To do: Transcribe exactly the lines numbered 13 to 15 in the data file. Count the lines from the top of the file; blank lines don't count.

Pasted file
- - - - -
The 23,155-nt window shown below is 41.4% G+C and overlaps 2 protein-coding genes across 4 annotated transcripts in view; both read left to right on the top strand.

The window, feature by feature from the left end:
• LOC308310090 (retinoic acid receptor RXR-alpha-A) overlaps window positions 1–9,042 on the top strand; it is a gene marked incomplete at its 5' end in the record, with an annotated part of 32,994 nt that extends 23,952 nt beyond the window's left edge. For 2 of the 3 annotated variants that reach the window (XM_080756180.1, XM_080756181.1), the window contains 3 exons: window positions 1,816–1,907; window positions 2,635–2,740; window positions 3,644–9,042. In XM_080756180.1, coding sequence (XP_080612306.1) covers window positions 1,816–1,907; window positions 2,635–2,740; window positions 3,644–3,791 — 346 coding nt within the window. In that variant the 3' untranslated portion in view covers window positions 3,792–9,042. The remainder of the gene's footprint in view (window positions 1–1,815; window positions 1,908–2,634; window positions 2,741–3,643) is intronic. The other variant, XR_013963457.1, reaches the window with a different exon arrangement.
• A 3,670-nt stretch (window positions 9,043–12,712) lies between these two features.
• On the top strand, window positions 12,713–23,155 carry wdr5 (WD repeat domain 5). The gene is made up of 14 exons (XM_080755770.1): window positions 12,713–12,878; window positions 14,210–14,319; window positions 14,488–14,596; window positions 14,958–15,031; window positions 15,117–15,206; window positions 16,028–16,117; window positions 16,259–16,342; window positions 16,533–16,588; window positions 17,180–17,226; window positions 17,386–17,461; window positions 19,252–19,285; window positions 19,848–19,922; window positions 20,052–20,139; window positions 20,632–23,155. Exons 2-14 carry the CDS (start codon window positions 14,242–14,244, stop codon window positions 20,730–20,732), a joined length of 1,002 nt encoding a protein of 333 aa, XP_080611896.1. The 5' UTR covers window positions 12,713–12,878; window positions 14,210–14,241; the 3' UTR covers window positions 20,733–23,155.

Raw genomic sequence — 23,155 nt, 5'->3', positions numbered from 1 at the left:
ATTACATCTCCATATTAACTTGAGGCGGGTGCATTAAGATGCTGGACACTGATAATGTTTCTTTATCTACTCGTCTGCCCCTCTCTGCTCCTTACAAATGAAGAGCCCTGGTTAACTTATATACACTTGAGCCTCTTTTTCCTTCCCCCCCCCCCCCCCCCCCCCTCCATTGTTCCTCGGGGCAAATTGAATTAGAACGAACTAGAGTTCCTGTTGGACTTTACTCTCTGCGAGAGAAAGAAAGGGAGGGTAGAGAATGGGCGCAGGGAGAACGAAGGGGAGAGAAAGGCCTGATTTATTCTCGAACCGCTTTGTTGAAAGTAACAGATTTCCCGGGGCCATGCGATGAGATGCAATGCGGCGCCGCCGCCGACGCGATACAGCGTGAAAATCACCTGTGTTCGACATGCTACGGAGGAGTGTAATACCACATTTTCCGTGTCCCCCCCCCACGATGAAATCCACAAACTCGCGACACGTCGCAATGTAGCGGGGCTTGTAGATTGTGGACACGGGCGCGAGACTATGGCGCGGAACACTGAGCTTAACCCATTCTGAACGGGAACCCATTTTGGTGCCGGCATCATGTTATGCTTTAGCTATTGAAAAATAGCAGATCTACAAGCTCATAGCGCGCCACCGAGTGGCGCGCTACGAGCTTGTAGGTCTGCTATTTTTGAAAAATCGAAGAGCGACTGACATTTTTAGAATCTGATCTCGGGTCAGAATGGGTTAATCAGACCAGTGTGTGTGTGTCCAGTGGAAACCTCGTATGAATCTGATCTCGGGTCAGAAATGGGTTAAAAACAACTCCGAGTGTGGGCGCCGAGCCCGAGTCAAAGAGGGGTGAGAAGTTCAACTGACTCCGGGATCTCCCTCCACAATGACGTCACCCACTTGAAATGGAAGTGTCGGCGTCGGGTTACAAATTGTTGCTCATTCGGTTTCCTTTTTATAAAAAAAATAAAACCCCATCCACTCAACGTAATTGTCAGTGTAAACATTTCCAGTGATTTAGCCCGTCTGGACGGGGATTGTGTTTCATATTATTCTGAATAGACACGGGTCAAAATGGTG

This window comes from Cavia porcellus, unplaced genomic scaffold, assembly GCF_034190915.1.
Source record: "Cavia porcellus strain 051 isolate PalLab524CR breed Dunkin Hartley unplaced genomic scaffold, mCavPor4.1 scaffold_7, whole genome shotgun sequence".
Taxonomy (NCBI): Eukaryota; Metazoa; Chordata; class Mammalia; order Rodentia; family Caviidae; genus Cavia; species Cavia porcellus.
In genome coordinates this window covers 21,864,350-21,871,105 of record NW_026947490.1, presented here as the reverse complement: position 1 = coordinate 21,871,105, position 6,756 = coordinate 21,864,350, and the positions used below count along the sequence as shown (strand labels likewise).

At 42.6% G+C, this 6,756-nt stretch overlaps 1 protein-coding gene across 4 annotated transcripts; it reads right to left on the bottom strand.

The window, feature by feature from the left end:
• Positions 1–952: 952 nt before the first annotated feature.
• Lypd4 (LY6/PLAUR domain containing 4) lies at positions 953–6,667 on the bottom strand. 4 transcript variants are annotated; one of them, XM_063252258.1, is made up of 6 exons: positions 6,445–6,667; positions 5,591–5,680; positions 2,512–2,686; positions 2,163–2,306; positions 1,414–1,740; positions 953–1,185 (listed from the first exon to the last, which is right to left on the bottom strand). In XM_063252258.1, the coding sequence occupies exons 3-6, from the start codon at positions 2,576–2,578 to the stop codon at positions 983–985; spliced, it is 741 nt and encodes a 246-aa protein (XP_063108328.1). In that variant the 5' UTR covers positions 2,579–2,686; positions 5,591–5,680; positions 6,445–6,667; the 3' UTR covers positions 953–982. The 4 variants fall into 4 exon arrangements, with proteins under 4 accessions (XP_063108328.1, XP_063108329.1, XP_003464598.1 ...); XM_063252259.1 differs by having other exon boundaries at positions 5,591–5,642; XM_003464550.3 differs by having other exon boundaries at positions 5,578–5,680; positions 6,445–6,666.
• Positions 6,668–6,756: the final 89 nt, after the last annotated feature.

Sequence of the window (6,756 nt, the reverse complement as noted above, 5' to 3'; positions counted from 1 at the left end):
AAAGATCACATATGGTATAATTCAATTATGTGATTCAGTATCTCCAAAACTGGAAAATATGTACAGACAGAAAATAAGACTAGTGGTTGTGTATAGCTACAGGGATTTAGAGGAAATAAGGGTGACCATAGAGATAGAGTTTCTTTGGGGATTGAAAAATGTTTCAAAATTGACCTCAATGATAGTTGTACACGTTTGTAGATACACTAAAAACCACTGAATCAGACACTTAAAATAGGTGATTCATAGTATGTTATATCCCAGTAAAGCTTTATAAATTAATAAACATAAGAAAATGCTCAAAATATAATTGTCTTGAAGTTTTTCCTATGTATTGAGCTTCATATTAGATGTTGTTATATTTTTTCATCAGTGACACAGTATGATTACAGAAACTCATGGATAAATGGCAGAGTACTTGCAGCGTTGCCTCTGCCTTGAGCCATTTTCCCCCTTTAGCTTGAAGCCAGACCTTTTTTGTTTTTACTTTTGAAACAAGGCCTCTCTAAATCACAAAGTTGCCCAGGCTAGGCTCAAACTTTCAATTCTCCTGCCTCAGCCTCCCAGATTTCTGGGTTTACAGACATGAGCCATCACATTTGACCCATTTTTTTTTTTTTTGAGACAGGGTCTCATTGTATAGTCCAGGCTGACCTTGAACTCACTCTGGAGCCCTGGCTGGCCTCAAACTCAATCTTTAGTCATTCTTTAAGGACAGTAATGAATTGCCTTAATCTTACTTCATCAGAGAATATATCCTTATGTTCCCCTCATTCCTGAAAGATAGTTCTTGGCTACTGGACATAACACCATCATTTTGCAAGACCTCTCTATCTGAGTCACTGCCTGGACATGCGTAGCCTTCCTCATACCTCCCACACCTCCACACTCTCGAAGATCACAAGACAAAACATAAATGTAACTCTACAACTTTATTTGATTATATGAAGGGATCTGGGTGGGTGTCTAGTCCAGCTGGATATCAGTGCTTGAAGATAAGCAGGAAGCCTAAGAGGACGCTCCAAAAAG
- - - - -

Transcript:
The window, feature by feature from the left end:
• Positions 1–952: 952 nt before the first annotated feature.
• Lypd4 (LY6/PLAUR domain containing 4) lies at positions 953–6,667 on the bottom strand. 4 transcript variants are annotated; one of them, XM_063252258.1, is made up of 6 exons: positions 6,445–6,667; positions 5,591–5,680; positions 2,512–2,686; positions 2,163–2,306; positions 1,414–1,740; positions 953–1,185 (listed from the first exon to the last, which is right to left on the bottom strand). In XM_063252258.1, the coding sequence occupies exons 3-6, from the start codon at positions 2,576–2,578 to the stop codon at positions 983–985; spliced, it is 741 nt and encodes a 246-aa protein (XP_063108328.1). In that variant the 5' UTR covers positions 2,579–2,686; positions 5,591–5,680; positions 6,445–6,667; the 3' UTR covers positions 953–982. The 4 variants fall into 4 exon arrangements, with proteins under 4 accessions (XP_063108328.1, XP_063108329.1, XP_003464598.1 ...); XM_063252259.1 differs by having other exon boundaries at positions 5,591–5,642; XM_003464550.3 differs by having other exon boundaries at positions 5,578–5,680; positions 6,445–6,666.